How to write a best selling thriller: Start by introducing each of your characters and summarize their life history in a single paragraph. Each person should have a stellar resume, while being young and attractive, yet totally down-to-earth. For example, a sexy 26 year-old world-renowned bioengineer who loves beer. Throw in one or two military assholes and an egotistical commander to add conflict to the story. Put your characters together in a bleak, desolate and impossible setting where each on ...more
I think my favorite part of this trainwreck (after the diamond-softening fungus and the Islamic jihadist who drinks) was Major Michaelson's magical morphing arsenal: every paragraph or so his weapons loadout somehow changes to SOMETHING HE DIDN'T HAVE A MINUTE AGO. Why is a US marine carrying an AK-47? And why on earth would he have sawed the barrel off, thereby ruining the gas tube and making it incapable of firing more than a single shot at a time? And why doesn't he have any 7.62 ammunition f ...more
Zoya Cheboksarova
it was my first James Rollins' book i've read and since then he became one of my favourites ;))) it's a killing mix of thriller, mystery and adventure, stir it carefully and enjoy ;)))
Deep cave exploration, alternate evolution, and glow in the dark fungus = good weekend read.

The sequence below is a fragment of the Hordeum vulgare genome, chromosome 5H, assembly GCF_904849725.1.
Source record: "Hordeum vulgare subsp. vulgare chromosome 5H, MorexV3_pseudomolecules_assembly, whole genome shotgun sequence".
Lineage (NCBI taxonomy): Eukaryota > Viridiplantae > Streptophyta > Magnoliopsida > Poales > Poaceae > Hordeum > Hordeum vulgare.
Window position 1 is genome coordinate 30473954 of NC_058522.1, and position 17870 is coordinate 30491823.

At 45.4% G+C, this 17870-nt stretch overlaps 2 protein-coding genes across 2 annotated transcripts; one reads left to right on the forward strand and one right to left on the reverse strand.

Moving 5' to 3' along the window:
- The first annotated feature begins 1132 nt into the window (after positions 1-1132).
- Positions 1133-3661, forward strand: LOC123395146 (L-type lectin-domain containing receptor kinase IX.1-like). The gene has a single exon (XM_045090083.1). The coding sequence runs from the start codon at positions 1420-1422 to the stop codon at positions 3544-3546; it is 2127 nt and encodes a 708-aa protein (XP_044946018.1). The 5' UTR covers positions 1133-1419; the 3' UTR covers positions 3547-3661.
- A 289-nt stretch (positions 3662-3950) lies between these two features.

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A group of scientists along with military might and the macho Navy SEALS add to this high adventure in the unexplored caves of Antartica. The team is there to learn about a lost civilization and explore the depths but are unaware that a team went 3 months before them only to be lost. They are now looking for the lost team and exploring. It has all the typical personalities set for an adventure, a cholosterophobic biologist, the strong-willed anthrapoligist, an adventure guide for spelunking and ...more
I have liked James Rollins books in the past, but this one seemed very juvenile, silly and just not up to his usual standards. I kept thinking that this must have been targeted at a younger audience than he usually writes for. Although many of his novels deal with unusual occurances and supernatural powers, this one just seemed silly. Even the romantic interest in this novel was expressed at almost at a junior high level. If I had never read a James Rollins novel before, I would have no interest ...more
Gordon Sleigh